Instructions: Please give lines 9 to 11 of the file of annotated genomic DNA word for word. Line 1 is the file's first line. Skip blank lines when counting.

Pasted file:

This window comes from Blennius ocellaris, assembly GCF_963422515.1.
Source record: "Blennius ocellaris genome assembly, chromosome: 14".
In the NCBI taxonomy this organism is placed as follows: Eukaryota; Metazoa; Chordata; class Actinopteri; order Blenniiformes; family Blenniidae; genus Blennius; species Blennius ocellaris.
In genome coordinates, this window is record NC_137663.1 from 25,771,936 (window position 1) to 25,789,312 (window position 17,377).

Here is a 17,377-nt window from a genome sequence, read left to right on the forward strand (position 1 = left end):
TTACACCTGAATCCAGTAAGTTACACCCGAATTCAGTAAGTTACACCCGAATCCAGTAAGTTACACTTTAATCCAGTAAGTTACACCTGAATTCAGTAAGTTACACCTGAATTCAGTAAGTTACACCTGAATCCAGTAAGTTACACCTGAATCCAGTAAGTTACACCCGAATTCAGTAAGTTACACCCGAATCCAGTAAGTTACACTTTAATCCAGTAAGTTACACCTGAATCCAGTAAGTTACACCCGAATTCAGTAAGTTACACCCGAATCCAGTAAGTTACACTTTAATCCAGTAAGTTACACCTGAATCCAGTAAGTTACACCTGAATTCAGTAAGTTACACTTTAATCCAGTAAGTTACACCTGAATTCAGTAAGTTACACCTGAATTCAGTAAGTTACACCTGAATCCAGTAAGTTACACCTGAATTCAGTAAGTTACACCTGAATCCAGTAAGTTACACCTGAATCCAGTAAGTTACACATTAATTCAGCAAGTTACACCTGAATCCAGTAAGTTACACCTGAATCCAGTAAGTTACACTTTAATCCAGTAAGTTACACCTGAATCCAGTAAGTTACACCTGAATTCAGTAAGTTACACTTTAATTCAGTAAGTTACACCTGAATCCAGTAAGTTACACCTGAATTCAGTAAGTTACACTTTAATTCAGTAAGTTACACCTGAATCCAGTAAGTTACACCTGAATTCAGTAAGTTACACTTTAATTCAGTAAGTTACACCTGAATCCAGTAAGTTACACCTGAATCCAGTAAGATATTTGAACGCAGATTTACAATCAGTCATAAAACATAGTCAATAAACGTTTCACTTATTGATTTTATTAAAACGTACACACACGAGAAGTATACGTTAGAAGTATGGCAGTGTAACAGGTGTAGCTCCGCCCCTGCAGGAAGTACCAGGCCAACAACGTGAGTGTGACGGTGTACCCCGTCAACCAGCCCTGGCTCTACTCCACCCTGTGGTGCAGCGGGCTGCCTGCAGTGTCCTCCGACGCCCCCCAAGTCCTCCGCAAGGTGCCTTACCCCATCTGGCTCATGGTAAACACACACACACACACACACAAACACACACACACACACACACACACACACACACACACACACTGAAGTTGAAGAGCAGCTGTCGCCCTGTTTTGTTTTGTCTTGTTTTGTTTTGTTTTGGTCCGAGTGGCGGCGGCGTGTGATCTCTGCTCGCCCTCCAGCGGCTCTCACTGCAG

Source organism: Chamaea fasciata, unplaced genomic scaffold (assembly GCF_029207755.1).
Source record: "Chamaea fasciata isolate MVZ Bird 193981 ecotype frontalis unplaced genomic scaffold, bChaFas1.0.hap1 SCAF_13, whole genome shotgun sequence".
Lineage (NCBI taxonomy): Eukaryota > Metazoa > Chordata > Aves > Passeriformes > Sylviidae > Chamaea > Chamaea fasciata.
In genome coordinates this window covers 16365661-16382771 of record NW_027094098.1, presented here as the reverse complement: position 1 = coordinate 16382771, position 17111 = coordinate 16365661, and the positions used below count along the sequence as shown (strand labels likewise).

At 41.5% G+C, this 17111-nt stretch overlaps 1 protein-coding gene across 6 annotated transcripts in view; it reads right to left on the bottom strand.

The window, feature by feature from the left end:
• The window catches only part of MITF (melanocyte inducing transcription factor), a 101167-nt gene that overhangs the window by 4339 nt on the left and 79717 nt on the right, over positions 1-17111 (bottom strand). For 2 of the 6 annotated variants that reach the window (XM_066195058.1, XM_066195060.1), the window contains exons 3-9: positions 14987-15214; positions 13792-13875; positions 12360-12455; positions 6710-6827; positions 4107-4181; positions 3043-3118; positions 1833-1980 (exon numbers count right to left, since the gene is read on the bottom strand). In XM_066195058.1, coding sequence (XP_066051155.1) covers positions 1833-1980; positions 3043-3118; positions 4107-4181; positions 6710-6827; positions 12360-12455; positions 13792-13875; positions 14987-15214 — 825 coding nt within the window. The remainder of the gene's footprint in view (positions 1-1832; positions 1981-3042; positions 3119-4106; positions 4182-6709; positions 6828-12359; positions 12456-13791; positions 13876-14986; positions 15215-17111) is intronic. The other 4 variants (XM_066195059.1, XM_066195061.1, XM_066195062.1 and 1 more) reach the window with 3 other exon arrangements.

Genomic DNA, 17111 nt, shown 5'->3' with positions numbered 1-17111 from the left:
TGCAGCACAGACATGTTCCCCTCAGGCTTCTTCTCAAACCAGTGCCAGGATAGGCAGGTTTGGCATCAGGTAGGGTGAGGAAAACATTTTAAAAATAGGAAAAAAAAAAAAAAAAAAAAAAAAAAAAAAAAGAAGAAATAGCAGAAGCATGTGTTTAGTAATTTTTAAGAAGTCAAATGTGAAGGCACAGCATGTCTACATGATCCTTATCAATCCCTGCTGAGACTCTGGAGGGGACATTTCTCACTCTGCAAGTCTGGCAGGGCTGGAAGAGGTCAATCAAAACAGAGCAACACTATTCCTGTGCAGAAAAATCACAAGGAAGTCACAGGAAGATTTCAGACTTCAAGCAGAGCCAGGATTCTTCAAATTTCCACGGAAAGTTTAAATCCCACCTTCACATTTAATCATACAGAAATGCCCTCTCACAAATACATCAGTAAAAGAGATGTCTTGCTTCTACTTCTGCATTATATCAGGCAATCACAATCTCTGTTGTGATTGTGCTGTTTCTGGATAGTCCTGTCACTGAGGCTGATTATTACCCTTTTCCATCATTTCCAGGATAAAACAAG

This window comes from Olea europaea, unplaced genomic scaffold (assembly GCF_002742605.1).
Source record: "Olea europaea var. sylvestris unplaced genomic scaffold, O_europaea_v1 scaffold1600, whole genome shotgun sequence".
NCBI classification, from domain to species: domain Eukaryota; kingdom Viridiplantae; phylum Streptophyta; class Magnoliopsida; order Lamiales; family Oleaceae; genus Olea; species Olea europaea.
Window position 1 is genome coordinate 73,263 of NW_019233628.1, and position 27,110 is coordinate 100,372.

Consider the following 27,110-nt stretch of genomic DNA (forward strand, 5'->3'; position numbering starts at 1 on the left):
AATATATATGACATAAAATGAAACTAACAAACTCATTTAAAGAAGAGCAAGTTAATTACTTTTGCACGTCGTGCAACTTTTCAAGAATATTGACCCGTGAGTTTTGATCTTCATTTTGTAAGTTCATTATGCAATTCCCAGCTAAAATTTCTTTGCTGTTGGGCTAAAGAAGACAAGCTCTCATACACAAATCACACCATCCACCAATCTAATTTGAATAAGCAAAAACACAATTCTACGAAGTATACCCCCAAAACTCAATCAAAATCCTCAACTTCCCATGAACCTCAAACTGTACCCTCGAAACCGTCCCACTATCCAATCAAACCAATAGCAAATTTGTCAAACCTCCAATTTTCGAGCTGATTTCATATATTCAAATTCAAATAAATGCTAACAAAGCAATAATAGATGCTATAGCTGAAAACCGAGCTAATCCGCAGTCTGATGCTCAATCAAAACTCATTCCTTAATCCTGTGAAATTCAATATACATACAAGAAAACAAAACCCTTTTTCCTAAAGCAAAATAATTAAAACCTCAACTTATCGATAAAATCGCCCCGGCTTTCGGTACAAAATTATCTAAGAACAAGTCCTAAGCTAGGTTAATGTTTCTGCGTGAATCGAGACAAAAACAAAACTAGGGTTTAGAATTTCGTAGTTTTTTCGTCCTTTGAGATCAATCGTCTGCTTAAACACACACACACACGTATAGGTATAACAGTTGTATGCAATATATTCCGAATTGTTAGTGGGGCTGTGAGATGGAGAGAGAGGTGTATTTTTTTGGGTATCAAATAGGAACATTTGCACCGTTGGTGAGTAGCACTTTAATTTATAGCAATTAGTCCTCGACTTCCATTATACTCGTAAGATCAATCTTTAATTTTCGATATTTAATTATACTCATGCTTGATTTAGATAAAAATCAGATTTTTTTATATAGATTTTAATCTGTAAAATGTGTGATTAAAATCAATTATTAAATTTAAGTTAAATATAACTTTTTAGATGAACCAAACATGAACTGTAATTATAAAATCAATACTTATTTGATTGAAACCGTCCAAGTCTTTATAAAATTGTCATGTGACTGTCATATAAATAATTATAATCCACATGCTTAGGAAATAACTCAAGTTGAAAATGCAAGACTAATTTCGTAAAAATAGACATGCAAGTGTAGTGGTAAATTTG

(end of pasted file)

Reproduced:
Lineage (NCBI taxonomy): Eukaryota > Metazoa > Chordata > Aves > Passeriformes > Sylviidae > Chamaea > Chamaea fasciata.
In genome coordinates this window covers 16365661-16382771 of record NW_027094098.1, presented here as the reverse complement: position 1 = coordinate 16382771, position 17111 = coordinate 16365661, and the positions used below count along the sequence as shown (strand labels likewise).

At 41.5% G+C, this 17111-nt stretch overlaps 1 protein-coding gene across 6 annotated transcripts in view; it reads right to left on the bottom strand.